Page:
Recommended Reading by Theresa Dunford
Understanding Shiatsu by Ian Macwhinnie. Available from the Shiatsu Society (www.shiatsu.org) or the publishers direct: First Stone Publishing, UK. £1.99 (paperback)
Foundation Course by Chris Jarmey (Godsfield Press)
A beautifully colour illustrated manual on Shiatsu technique, which includes a comprehensive range of fundamental Shiatsu techniques, plus preparatory exercises and some basic oriental medicine theory. (Hardback)
Foundation Course (Teaching video)
This is a 1-hour teaching video covering a comprehensive range of fundamental Shiatsu techniques.
Shiatsu: Japanese massage for health & fitness by Elaine Leichti (Health Essentials). - Not sure if still in print. (Paperback). The book outlines the simple techniques of Shiatsu; how to master Shiatsu sufficiently to use it for minor problems at home or work; how to use Shiatsu for pinpointing any imbalances within the body and so prevent the onset of disease, etc.
Complete Illustrated Guide to Shiatsu by Elaine Leichti (Element Books) Hardback. Beautifully illustrated. Provides information on the history of Shiatsu and its development as a healing therapy; the various techniques and how they act on the body; information on Ki, the meridians, and how to achieve a state of total relaxation; practical step-by-step Shiatsu sequences; thorough reference section.
Principles of Shiatsu by Chris Jarmey (Thorsons). Paperback. Contents include information on how Shiatsu is applied; basics of oriental medicine; treating specific ailments; adjuncts to Shiatsu theory and practice etc.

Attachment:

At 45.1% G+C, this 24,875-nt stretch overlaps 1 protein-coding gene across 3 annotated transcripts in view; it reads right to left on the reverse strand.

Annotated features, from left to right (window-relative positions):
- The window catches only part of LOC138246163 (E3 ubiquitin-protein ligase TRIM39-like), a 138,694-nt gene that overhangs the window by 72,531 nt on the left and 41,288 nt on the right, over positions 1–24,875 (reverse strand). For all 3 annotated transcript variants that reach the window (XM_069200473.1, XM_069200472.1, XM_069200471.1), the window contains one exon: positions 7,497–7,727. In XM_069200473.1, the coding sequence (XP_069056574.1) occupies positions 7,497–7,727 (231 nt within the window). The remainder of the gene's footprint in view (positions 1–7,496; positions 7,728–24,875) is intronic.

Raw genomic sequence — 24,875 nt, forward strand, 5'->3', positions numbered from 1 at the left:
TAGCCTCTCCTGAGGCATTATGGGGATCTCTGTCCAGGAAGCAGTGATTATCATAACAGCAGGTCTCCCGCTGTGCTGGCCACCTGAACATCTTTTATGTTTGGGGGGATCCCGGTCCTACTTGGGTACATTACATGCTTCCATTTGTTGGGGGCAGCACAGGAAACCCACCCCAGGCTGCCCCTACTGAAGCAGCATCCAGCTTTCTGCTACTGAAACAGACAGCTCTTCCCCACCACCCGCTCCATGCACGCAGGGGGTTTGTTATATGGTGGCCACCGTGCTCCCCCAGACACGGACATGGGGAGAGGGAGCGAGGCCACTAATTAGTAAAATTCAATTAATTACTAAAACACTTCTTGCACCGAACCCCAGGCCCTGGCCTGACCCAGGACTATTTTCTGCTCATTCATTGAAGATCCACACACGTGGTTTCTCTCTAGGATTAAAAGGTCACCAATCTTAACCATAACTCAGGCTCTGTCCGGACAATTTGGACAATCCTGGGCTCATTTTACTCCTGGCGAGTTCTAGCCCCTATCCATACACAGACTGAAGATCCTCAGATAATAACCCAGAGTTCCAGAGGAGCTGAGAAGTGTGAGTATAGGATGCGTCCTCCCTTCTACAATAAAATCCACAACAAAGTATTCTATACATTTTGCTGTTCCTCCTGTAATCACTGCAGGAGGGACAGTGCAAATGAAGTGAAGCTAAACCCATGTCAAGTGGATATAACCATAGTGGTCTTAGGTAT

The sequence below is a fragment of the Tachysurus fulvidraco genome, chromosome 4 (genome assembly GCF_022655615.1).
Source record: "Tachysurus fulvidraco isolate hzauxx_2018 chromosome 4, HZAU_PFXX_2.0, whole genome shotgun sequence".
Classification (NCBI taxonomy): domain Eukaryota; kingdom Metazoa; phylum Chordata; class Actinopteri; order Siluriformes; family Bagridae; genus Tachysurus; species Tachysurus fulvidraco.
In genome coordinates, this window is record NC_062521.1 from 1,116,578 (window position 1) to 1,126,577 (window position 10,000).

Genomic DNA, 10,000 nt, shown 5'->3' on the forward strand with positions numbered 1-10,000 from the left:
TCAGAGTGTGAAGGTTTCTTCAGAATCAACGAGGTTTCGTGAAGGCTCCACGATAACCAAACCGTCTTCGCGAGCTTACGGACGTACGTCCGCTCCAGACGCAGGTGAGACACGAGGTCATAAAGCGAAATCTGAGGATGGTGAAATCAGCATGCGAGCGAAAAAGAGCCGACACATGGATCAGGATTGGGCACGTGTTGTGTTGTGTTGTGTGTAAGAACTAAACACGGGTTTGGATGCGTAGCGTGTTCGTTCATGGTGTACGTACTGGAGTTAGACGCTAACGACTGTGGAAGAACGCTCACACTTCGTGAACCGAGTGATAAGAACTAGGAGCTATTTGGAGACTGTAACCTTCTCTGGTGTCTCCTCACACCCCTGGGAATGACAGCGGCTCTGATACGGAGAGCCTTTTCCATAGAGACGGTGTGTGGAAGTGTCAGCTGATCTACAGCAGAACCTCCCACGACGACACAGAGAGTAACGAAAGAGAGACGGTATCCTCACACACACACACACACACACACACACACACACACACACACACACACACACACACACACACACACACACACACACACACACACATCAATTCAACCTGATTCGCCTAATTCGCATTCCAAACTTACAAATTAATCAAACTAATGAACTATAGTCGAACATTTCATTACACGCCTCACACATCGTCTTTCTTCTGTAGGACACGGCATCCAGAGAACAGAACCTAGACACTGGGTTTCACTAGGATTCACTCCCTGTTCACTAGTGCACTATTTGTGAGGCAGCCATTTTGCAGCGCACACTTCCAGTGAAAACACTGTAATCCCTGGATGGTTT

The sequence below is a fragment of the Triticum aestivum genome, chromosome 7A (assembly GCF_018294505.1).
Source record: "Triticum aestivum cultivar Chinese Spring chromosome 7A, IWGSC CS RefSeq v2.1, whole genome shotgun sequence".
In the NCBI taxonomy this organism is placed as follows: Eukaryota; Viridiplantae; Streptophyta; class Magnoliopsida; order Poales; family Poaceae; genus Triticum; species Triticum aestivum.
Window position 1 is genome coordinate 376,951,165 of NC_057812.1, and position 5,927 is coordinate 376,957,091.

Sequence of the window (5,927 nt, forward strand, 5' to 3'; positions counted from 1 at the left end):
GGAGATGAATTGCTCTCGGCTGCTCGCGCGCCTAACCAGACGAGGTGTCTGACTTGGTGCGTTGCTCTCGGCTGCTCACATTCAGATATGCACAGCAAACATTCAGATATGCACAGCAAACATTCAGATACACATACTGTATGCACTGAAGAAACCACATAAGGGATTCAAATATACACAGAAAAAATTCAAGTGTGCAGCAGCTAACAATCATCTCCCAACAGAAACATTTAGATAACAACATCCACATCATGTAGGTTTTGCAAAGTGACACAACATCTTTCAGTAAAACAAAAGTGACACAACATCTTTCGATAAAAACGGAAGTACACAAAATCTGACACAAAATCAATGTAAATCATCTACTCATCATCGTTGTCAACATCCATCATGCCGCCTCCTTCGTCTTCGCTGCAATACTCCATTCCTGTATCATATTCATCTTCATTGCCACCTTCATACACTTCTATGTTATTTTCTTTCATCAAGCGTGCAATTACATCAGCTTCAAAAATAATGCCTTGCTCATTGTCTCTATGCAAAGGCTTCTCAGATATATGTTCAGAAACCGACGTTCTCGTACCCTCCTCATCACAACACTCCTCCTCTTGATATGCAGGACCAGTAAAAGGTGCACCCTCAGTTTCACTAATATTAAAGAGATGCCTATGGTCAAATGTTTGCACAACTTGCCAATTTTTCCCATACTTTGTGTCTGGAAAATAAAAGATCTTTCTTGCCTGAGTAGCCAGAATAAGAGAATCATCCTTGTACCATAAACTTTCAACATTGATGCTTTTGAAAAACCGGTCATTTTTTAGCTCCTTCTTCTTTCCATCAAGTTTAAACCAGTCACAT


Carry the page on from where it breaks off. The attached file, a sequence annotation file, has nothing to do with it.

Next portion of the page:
Shiatsu by Suzanne Franzen (Lorenz Books) Hardback. A fully illustrated guide to a safe, effective home treatment. Expert instruction and clear step-by-step photography to guide you through each routine.
Shiatsu for Women by Ray Ridolfi & Susanne Franzen (Thorsons) Paperback. Contents include: what Shiatsu can do for you; Shiatsu tools and techniques; Shiatsu with a friend; Assessing your health with Shiatsu; Help yourself to health and beauty; Shiatsu for pregnancy and childbirth; Self-treatment for common gynaecological problems etc.
Acupressure for Common Ailments by Chris Jarmey and John Tindall (Pub. 1991, Gaia Books) Paperback (not sure if still in print). This self-help guide brings the remarkable healing power of acupressure to your fingertips. Clear illustrations make the points easy to locate.
Recipes for Self-Healing by Daverick Leggett (Meridian Press, Totnes, Devon) This book conveys the wisdom and insights of traditional Chinese medicine and makes them both relevant and accessible to the modern-day westerner. Includes over a hundred recipes.